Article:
The brilliant simplicity of this video and its inspiration should herald in the unconventional and perfectly sane Hack Schooling method.
Children will tell you the problems and their brilliant solutions if you bother to survey and really listen to them. You actually have an advantage of finding the truth as they have fewer filters on their mouth. All good marketing technology has you locate your exact public, survey them for what they need and want, then package the material in such a way that it fits their needs. Marketing technology works for all fields, including Education. How to package and label (title) any action in Education is as important as the packaging and labeling a product in the business world.
The virtual K12 curriculum has made a key marketing and learning process blunder. This blunder is actually preventing full application-based learning.
This same mistake could be made in any school setting, by any educator, thus this article.
Children (and even adults) are searching for their own identities and the identity of the world they find themselves in. They want to know who they are, why they are and where they should be going in life. Due to the technological advances, they can now search at record speeds. “Facts” (non-fictional and fictional) are flying at them everywhere they turn.
We are utilizing this technology to help us answer the age old questions that we, as humans, have sought to answer for a millennium – Who? What? When? and Why are we? The problem is every single step and act me make in this direction is being recorded and can be used by the unscrupulous to their own ends.
Convincing people of the importance of an education in the arts can be a tough sell. In 2012, math and science are heralded above all else and the general public still tends to overlook the arts. When a school faces budget cuts – music, visual art and drama are typically the first to go.
The reality is that we are doing our children a great disservice by not immersing them in the arts. More and more studies are proving how children exposed to an arts curriculum demonstrate increased skills in critical thinking when compared to their peers.
Think about it. Why wouldn’t an arts education with its focus on creativity, produce young people capable of thinking outside the box? Artists are constantly pushed to explore unchartered territory. The truly great ones are those that produce new and exciting work that has never before been created.
One challenge in a virtual school or home school scenario is having enough fun books that are truly a pleasure for a child to read while also being educational.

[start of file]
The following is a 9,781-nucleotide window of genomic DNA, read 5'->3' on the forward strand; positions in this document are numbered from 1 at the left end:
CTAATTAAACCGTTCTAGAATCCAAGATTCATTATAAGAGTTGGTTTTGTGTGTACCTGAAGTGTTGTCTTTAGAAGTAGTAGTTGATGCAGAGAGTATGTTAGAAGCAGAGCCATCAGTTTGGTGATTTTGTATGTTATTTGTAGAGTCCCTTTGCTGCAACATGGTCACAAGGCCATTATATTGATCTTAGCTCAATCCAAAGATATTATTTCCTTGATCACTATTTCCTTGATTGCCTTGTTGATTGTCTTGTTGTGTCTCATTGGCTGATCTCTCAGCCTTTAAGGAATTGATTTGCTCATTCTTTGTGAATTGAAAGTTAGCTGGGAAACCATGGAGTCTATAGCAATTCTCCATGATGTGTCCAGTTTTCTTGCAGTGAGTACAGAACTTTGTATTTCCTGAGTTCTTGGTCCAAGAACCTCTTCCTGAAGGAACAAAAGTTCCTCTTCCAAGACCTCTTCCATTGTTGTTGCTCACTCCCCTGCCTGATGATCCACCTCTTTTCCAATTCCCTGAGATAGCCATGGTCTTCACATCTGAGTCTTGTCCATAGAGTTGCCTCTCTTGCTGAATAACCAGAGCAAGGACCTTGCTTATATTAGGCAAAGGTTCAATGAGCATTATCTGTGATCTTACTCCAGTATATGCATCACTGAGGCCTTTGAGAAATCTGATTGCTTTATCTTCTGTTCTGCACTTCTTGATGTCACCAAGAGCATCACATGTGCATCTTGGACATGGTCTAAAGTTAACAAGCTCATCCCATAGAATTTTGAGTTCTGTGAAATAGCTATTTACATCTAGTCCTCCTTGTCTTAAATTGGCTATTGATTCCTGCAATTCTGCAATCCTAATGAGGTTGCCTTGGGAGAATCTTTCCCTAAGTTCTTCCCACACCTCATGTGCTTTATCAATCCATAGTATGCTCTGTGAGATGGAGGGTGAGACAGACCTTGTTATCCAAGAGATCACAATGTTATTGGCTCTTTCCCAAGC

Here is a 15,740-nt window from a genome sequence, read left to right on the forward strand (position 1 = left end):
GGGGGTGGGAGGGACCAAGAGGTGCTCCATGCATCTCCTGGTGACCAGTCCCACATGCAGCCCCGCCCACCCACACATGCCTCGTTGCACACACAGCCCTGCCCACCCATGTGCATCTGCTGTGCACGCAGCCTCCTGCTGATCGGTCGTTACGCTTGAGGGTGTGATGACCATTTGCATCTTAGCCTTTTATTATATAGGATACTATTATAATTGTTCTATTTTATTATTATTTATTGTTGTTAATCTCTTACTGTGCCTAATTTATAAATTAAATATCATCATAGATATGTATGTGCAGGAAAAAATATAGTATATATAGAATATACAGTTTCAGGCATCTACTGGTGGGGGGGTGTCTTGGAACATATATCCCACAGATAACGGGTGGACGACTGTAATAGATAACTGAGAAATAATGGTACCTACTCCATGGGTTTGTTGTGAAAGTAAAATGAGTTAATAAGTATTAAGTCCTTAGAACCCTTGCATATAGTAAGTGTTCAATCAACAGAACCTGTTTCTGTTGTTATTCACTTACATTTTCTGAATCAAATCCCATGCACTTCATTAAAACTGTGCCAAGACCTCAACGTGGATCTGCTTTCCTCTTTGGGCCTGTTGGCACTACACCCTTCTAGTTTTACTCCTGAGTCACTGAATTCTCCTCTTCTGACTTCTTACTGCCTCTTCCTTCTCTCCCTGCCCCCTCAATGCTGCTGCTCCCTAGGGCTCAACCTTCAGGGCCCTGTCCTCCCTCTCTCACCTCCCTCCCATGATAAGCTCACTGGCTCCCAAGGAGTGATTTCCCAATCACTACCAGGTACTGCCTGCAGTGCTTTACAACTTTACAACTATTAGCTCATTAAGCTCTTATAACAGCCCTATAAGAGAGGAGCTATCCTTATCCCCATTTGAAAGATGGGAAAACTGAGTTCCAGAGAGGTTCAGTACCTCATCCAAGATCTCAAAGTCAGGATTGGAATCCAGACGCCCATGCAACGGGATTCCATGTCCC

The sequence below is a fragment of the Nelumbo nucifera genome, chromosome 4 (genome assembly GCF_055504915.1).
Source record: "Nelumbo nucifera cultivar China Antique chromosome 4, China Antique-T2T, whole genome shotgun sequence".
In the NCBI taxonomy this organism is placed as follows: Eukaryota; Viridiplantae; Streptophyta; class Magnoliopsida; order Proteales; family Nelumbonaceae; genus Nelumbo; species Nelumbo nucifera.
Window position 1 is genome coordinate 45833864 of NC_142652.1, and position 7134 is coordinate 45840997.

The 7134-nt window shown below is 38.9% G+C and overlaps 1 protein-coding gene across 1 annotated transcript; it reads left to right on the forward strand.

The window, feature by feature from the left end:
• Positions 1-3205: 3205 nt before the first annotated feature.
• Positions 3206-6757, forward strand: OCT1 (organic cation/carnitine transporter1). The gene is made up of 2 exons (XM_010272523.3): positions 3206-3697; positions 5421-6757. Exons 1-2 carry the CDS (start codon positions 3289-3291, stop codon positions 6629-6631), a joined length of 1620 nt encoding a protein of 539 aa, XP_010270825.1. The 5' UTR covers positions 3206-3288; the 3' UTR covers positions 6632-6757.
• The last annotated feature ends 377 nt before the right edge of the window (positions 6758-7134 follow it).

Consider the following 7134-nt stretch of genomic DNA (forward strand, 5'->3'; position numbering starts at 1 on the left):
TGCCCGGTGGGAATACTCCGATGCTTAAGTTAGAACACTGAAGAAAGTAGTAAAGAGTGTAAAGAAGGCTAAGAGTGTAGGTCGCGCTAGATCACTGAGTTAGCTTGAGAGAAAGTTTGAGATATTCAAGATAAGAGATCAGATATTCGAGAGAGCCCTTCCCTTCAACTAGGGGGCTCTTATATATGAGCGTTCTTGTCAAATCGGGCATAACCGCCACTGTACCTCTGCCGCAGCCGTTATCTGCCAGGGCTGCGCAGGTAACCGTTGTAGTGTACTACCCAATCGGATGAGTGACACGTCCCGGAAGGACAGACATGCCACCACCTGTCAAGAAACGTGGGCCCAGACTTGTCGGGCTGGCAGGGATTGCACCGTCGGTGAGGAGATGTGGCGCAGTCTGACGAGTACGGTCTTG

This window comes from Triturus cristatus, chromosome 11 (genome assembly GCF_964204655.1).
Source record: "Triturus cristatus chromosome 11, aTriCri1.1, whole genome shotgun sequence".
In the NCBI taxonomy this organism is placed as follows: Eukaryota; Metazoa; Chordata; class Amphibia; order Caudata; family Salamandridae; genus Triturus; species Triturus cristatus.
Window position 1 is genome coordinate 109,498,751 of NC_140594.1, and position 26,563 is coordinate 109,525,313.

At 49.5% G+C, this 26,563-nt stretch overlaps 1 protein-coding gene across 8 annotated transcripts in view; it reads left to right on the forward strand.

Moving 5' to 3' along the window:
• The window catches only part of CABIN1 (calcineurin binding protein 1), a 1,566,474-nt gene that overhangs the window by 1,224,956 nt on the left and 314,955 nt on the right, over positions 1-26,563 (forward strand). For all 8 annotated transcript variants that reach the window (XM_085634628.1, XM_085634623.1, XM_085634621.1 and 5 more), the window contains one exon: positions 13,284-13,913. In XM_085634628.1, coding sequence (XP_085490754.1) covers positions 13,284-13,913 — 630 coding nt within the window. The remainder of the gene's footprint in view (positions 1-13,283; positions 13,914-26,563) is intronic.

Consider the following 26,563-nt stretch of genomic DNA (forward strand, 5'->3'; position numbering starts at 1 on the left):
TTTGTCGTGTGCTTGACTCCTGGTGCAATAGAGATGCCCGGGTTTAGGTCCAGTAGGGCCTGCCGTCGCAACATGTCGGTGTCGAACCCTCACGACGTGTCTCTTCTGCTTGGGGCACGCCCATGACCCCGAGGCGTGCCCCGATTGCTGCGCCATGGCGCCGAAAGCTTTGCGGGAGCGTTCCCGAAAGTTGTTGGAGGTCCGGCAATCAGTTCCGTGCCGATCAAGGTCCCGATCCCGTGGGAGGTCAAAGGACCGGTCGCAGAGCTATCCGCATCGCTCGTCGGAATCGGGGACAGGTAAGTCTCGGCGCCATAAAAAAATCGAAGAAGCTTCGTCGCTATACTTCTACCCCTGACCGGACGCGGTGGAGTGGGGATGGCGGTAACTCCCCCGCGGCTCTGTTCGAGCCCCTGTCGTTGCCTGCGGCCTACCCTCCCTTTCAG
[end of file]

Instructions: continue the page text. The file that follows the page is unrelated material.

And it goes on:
Our family filled this need with the Who Is or Was …? Series. It’s a fantastic biography series that has got us totally hooked. We are all reading them! Most of the books have a different author but each is well-edited to ensure a smooth read for 3rd-5th Grade reading level.
This series is real people telling their real and interesting stories. It doesn’t get better than that.
Lucy is part of Generation Y, the generation born between the late 1970s and the mid 1990s. She’s also part of a yuppie culture that makes up a large portion of Gen Y.
Lucy’s kind of unhappy.
To get to the bottom of why, we need to define what makes someone happy or unhappy in the first place. It comes down to a simple formula:
Happiness = Reality – Expectations
It’s pretty straightforward — when the reality of someone’s life is better than they had expected, they’re happy. When reality turns out to be worse than the expectations, they’re unhappy.
For individuals in the United States to compete and participate in this modern, globalized and increasingly flat world, we need innovative and creative people. We need leaders who love what they do and are damn good at it. We do not need stressed-out, over-tested, fact-fire-hosed individuals and expect them to retain their creative and innovated sparks.
Any education program has to be designed around the interests and personal goals of the child. To do otherwise is to lose their interest and self-motivation to conquer the unknown and learn the material; they need their own reason to do it. And it can’t just be “Mom says so!” If you lose their own personal desire, you only have force and authority as tools to enforce the knowledge. Any guesses what that does to creativity?
After only a few weeks of K12 Virtual School 4th Grade, it has become apparent that the technique used within the public school system is akin to fire hose training. Turn it on full blast and hope some of it sticks. To make some of it “stick” in rote memory, test and re-test constantly and continuously.
How unkind and unrefined!
I have met only enthusiastic administration and teaching staff with K12 and ORVA. These teachers want to teach! It is their passion. You gotta love that. The illogical and needlessly complicated additives stem from the testing system and curriculum, not from the staff and educators I’ve conversed with.
As of 2013, the world is flat; there is no doubt about it.
We live in the globally connected “flat” world of a 21st Century digital age. Physical distance is no longer a barrier when it comes to learning. And the U.S. education system of 20th Century learning styles resembling a factory assembly line is being phased out. Good riddance!
As our brick and mortar public school system slowly crumbles, from its ashes rises the virtual school.
Tweet Ashton Kutcher Acceptance Speech – Teen Choice Awards 2013 (High Quality) This is one of the best award acceptance speeches I have heard in a very long time, “Opportunity Looks A Lot Like Hard Work.” I watched this speech after seeing Ashton Kutcher’s magnificent portraile of the creative genius, Steve Jobs, in the recently […]